ount or that dollara are at a pre
mium, which ia owmg to the fact that
in England the demand for do'.lars
with which to i-ettle accounts in this
country la greater than the demand in
this country for pounds *ith which to .
settle accour.ts in En^'.and.
Gold Currents. The loeal Sub
Treasury trun?ferred 1726,000 by tcle
graph to San PVtacI co y.s'erday for
tha aecount of Japaatst baabtrs, arha
Btt hippiag that amount of gold to
Japan.
A London financial writer, In com
menting on tha gold movement from
the I'nited Btatta to Jnpan, says.
"In ppite of the extent to which
Japaa haa drawa in the past on her
halanees in America, so as to p!ucf
thrm at or.r disposal, her present trade
ea la so favorablo that gold has
of late been floutrg from San Fran
risco to Japan; and tinless ittBfl ar"
taken to prevent it there seems every
likelihood of a good many more
millions going during the next few
months. Now, it appears, this move?
ment se?ms a littla wasteful, and to
that extent regrettable. In the f.rst
pltCtf Japan, so far ns is known, is
not at all in urgent need of the metal
some of it, but probably not much, is
generally believed to. find its way It
India while, in the second place, the
outflow of pold from America at a mo- \
ment when that country is so greatly (
extending her foreign credits simply |
Bioaaa that the Allies may be in tht
position of having to send more gold
to America to fill up the vacuum oe--a-|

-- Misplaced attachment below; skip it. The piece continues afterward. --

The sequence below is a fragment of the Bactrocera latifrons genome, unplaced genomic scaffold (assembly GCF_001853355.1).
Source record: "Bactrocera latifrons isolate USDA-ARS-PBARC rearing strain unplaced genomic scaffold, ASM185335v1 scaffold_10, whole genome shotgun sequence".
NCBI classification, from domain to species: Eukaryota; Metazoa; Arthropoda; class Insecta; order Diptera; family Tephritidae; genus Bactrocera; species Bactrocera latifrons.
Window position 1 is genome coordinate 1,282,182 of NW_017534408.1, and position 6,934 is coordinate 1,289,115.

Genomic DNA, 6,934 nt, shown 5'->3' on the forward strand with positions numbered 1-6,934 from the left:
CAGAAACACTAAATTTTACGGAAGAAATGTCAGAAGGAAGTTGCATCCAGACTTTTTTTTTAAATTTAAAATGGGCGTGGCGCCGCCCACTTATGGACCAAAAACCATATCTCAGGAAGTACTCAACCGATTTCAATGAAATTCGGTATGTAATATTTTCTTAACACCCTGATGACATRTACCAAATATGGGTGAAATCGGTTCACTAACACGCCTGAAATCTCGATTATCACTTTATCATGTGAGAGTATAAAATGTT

BioBtd hy Jaaaa'l withdrawals. And,
finally, a'nd bf trajr of indicating the
desirability of some stcps being taken,
it may be pointed out that probably
some of the Ftiropean Allies, more es
peeUlly P.u?sia and France, must now
he neoding accommodntion in Japan, to :
pay for large quantities of munitions
received during recent months."
Reflexes of War
Important action is being taken by
the British Coal Controller in regard
to the supply of coal during the com
ing winter. It was announced recently
that a scheme is to come into opera
tion on September 10 whereby it is
estimated no fewer than 700,000.000
ton-miles annually will be saved in the
transport of coal by railway. When
this scheme, which deals chiefty with
long distanen trarnc, haa been digested
and is working smoothly, lt will be
extended to the shorter journeys, and
in this way the whole system of dis?
tribution will'be simplifled and eased.
For the purpose of transport, Great
Britain has been divided into twenty
areas. The scheme now announced re- ,
lates solely to that portien of the coal
whicn is being transported from area
to area for inland consumption. In
other words, it bears chiefly upon coal
v hirh is being conveyed for long tit- ;
tances or on 'cross-countr ' Jour^e/s.
both of which circumstances >. e r
sourc of ' ouble 1 ' ? " *? ''?'"
pletic . f lvay -.1. ? roUmg
ptecl ?;, ., . .,* sc.1. .me, BtlBfl
doaif . to itl . ' transport, is based
o three. main c M.sidcrat.ons:
First Tha tht consumption of coal I
should take place as near the produc
ing point as possible.
Second?That in view of the superior
facilities affordcd by the main trun*
lines tho movement of traffic should
follow these routes wherever possible.
Third That the movement of coal
should as far as possible be in well
defined dircctions. viz., north to south,
north to southeast, north to southwest
BBd east to west._
The number of imperial gold coins
ytruck at the English Mint in 1915 was
22,338,027, having a sterling value of
?21 310,653; the number of silver coins, '
luo.234,514, having a sterling value of
?7 715,437, and the number of bronze
coins, 76,008,101, having a sterling
value of 1240,477, while the grand total
of coins (inclusive of minting for over
Bta possessions) was 206,682,642, hav- |
ing a sterling value of ?29,385,568.
Canada's war expenditure.both in the
Dominion and overseas, now amounts
to over $?50,000 a day. From the be
ginning of April to July 20 war ex
penditure in Canada amounted to BBV,
700 000, and estimated expenditure
elscwhere, includ.ng France fenBfftBt